.:| ISSUE THIRTY |:.

EDITORS' NOTE

                  LETISIA CRUZ &

 HEATHER LANG

 

“How porous we are.”

 

A thing is said to be porous if it is full of holes or openings. A barrier that allows for easy passage. Sponges are porous. Skin is porous. Relationships can be porous.

 

When we think about things that are porous, we often think about water, floods, the ocean. Some of us think about drowning.

 

In Miami there is much talk these days about the rising sea level. Those of us who live on or near the beach may, in fact, be drowning quite literally in the near future.

 

On the west coast we have the Cascadia earthquake—“The Really Big One” most of us read about in the New Yorker a few months back, to look forward to.

 

And yet, we are the lucky ones. Those of us who have access to clean water, to food, who are able to read what we choose, to access the internet and the countless resources that we take for granted—we are fortunate in comparison to so many who do not share these privileges.

 

The Literary Review, Fairleigh Dickinson University’s literary journal, recently published back-to-back issues themed Flight and Fight. This is fitting. When we think about how many of us, whether as a result of personal experience or as a byproduct of environmental causes, no longer have access to nourishment or clean water, or live in constant fear of persecution, exist in a constant state of fight-or-flight.

 

Kirsten Irving’s poem aptly titled “We May All Be Killed,” paired with Mark Anthony Rossi’s photograph instills in us a sense of urgency—our lives are transitory, our porous bodies dissolving even as we speak.  The water is rising. The earth threatens to devour us. And yet, here we are.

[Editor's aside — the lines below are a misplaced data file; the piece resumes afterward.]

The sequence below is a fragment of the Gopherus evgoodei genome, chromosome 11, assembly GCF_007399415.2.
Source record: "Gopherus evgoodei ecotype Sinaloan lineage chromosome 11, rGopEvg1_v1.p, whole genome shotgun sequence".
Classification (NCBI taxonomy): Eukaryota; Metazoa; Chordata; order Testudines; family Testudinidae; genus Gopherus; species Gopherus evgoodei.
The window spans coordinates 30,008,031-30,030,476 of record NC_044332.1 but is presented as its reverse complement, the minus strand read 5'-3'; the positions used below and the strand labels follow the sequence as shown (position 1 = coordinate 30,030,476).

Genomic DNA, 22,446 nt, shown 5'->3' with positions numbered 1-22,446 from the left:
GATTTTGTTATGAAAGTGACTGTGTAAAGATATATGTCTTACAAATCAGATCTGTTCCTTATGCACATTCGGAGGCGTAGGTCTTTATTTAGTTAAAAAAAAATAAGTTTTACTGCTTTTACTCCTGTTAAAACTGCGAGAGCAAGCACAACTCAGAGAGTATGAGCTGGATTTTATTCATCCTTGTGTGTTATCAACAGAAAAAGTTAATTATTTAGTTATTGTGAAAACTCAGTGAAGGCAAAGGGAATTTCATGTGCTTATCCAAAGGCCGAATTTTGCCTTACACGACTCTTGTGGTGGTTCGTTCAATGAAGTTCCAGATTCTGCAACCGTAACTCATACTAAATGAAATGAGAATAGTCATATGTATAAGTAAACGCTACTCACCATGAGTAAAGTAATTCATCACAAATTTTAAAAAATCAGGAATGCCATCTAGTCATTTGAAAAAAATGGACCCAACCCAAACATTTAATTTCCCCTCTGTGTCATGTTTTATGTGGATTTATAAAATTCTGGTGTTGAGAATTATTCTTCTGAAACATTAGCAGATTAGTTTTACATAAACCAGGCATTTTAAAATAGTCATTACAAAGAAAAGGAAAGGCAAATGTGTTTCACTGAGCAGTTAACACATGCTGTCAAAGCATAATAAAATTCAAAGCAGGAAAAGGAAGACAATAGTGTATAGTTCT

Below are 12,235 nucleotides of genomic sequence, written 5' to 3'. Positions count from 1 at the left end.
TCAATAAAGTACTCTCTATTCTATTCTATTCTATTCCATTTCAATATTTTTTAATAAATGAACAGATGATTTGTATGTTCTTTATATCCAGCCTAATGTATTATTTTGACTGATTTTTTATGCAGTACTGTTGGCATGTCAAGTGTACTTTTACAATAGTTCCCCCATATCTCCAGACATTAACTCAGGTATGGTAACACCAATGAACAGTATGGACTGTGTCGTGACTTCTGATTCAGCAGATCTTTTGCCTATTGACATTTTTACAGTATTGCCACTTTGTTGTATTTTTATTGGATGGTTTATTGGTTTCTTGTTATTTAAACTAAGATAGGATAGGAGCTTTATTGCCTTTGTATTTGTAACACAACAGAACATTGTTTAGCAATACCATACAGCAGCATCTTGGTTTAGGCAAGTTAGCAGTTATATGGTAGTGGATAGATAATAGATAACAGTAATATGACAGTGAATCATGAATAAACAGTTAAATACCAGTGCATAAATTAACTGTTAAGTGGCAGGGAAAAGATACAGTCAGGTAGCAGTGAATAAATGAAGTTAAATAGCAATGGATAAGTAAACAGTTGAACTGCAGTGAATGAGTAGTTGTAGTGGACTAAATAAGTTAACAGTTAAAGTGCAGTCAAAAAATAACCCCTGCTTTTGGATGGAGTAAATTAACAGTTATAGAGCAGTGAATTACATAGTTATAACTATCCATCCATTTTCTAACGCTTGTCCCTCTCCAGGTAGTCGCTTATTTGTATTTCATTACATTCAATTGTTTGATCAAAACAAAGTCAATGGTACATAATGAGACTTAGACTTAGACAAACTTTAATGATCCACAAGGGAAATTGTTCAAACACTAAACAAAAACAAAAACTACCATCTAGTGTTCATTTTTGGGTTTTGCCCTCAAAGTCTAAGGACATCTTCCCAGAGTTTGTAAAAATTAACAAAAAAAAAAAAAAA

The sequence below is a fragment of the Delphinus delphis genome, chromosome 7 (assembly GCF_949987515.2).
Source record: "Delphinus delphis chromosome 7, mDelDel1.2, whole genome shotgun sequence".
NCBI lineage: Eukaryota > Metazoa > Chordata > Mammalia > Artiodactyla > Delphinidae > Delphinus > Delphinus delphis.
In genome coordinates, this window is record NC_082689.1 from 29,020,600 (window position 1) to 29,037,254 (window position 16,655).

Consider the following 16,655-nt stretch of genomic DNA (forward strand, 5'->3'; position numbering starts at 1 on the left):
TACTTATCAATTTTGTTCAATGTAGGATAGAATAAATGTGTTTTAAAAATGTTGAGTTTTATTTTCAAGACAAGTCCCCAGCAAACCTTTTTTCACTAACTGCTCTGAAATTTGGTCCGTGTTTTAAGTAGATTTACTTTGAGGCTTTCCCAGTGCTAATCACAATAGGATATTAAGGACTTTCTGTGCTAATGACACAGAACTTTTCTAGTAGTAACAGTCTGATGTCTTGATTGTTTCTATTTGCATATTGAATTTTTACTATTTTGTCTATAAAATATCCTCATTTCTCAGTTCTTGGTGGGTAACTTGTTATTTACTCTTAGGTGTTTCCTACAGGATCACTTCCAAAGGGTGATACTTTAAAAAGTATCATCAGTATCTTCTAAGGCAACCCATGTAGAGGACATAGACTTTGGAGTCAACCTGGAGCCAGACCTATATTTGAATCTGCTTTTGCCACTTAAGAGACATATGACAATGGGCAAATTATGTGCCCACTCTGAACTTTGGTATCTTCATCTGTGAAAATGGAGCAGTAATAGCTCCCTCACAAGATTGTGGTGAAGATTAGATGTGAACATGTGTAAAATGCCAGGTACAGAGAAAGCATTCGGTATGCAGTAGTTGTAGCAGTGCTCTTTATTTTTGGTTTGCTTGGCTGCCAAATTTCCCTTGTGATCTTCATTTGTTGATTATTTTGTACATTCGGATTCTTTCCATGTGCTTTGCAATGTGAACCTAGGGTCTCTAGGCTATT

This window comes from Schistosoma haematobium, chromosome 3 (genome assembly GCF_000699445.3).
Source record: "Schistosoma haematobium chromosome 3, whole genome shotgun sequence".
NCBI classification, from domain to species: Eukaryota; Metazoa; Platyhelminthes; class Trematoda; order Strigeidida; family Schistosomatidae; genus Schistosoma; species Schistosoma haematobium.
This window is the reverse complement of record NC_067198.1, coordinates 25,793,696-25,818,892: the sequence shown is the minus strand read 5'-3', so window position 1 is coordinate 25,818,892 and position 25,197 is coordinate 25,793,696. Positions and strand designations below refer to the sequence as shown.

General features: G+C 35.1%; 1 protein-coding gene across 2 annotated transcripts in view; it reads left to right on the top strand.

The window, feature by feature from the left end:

###

 

SOURCES:

 

Schulz, K. (2015). “The Big One.” The New Yorker. Retrieved from

http://www.newyorker.com/magazine/2015/07/20/the-really-big-one

 

“Miami Beach Flooding.” The Huffington Post. Retrieved from

http://www.huffingtonpost.com/news/miami-beach-flooding/

 

POET Kirsten Irving is a writer, editor and voice actor living in London. She is commissioning editor at award-winning poetry press Sidekick Books. Her poetry has been widely anthologised, translated into Russian and Spanish and thrown out of a helicopter. Kirsten is interested in robots, corvids, outsider art and collaboration. www.kirstenirving.com @KoftheTriffids

 

PHOTOGRAPHER Mark Antony Rossi's poetry, criticism, fiction and photography have appeared in The Antigonish Review, Another Chicago Review Bareback Magazine, Black Heart Review, Collages & Bricolages, Death Throes, Deep South Journal, Ethical Specacle, Deep South Journal, Flash Fiction, The Magill Review, Japanophile, On The Rusk,Purple Patch, entiment Literary Journal, The Sacrificial and Wild Quarterly. His most recent play "Eye of the Needle" was produced by Grin Theatre, Liverpool, England and its youtube recording is available at the link below. www.markantonyrossi.jigsy.com

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